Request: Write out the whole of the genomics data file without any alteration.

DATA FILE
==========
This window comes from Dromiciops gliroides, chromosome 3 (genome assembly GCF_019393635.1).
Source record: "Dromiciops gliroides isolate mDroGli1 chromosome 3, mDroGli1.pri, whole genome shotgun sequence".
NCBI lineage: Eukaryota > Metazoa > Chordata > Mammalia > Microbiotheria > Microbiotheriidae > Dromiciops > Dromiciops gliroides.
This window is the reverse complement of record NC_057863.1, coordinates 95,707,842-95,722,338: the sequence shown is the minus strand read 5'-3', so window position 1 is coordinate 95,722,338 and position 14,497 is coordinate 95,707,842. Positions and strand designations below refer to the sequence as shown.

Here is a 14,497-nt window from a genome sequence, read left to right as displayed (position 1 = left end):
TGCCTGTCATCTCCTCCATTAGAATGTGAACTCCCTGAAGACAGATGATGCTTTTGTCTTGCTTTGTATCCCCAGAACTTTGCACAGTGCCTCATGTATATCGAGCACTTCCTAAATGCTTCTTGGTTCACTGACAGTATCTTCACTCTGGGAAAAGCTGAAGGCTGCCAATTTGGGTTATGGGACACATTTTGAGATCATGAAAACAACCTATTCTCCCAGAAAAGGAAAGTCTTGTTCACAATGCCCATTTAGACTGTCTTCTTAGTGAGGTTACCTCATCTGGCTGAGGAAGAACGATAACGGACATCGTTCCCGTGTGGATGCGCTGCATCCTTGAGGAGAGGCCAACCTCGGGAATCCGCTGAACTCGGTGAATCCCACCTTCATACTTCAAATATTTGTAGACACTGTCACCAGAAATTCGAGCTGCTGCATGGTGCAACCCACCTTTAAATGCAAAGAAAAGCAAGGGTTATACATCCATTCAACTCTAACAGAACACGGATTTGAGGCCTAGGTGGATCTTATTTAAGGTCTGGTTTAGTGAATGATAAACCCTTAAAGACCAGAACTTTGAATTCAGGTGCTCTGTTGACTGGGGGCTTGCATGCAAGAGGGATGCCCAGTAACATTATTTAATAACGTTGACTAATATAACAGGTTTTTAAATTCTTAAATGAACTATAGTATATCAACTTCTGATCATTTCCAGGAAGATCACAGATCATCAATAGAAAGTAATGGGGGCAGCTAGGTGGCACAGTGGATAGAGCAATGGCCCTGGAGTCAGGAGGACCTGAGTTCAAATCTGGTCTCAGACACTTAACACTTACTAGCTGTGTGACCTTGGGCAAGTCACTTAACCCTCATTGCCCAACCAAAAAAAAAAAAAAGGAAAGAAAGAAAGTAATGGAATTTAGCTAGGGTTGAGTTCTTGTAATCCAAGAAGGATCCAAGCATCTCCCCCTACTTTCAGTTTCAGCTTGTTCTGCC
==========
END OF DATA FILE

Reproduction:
This window comes from Dromiciops gliroides, chromosome 3 (genome assembly GCF_019393635.1).
Source record: "Dromiciops gliroides isolate mDroGli1 chromosome 3, mDroGli1.pri, whole genome shotgun sequence".
NCBI lineage: Eukaryota > Metazoa > Chordata > Mammalia > Microbiotheria > Microbiotheriidae > Dromiciops > Dromiciops gliroides.
This window is the reverse complement of record NC_057863.1, coordinates 95,707,842-95,722,338: the sequence shown is the minus strand read 5'-3', so window position 1 is coordinate 95,722,338 and position 14,497 is coordinate 95,707,842. Positions and strand designations below refer to the sequence as shown.

Here is a 14,497-nt window from a genome sequence, read left to right as displayed (position 1 = left end):
TGCCTGTCATCTCCTCCATTAGAATGTGAACTCCCTGAAGACAGATGATGCTTTTGTCTTGCTTTGTATCCCCAGAACTTTGCACAGTGCCTCATGTATATCGAGCACTTCCTAAATGCTTCTTGGTTCACTGACAGTATCTTCACTCTGGGAAAAGCTGAAGGCTGCCAATTTGGGTTATGGGACACATTTTGAGATCATGAAAACAACCTATTCTCCCAGAAAAGGAAAGTCTTGTTCACAATGCCCATTTAGACTGTCTTCTTAGTGAGGTTACCTCATCTGGCTGAGGAAGAACGATAACGGACATCGTTCCCGTGTGGATGCGCTGCATCCTTGAGGAGAGGCCAACCTCGGGAATCCGCTGAACTCGGTGAATCCCACCTTCATACTTCAAATATTTGTAGACACTGTCACCAGAAATTCGAGCTGCTGCATGGTGCAACCCACCTTTAAATGCAAAGAAAAGCAAGGGTTATACATCCATTCAACTCTAACAGAACACGGATTTGAGGCCTAGGTGGATCTTATTTAAGGTCTGGTTTAGTGAATGATAAACCCTTAAAGACCAGAACTTTGAATTCAGGTGCTCTGTTGACTGGGGGCTTGCATGCAAGAGGGATGCCCAGTAACATTATTTAATAACGTTGACTAATATAACAGGTTTTTAAATTCTTAAATGAACTATAGTATATCAACTTCTGATCATTTCCAGGAAGATCACAGATCATCAATAGAAAGTAATGGGGGCAGCTAGGTGGCACAGTGGATAGAGCAATGGCCCTGGAGTCAGGAGGACCTGAGTTCAAATCTGGTCTCAGACACTTAACACTTACTAGCTGTGTGACCTTGGGCAAGTCACTTAACCCTCATTGCCCAACCAAAAAAAAAAAAAAGGAAAGAAAGAAAGTAATGGAATTTAGCTAGGGTTGAGTTCTTGTAATCCAAGAAGGATCCAAGCATCTCCCCCTACTTTCAGTTTCAGCTTGTTCTGCC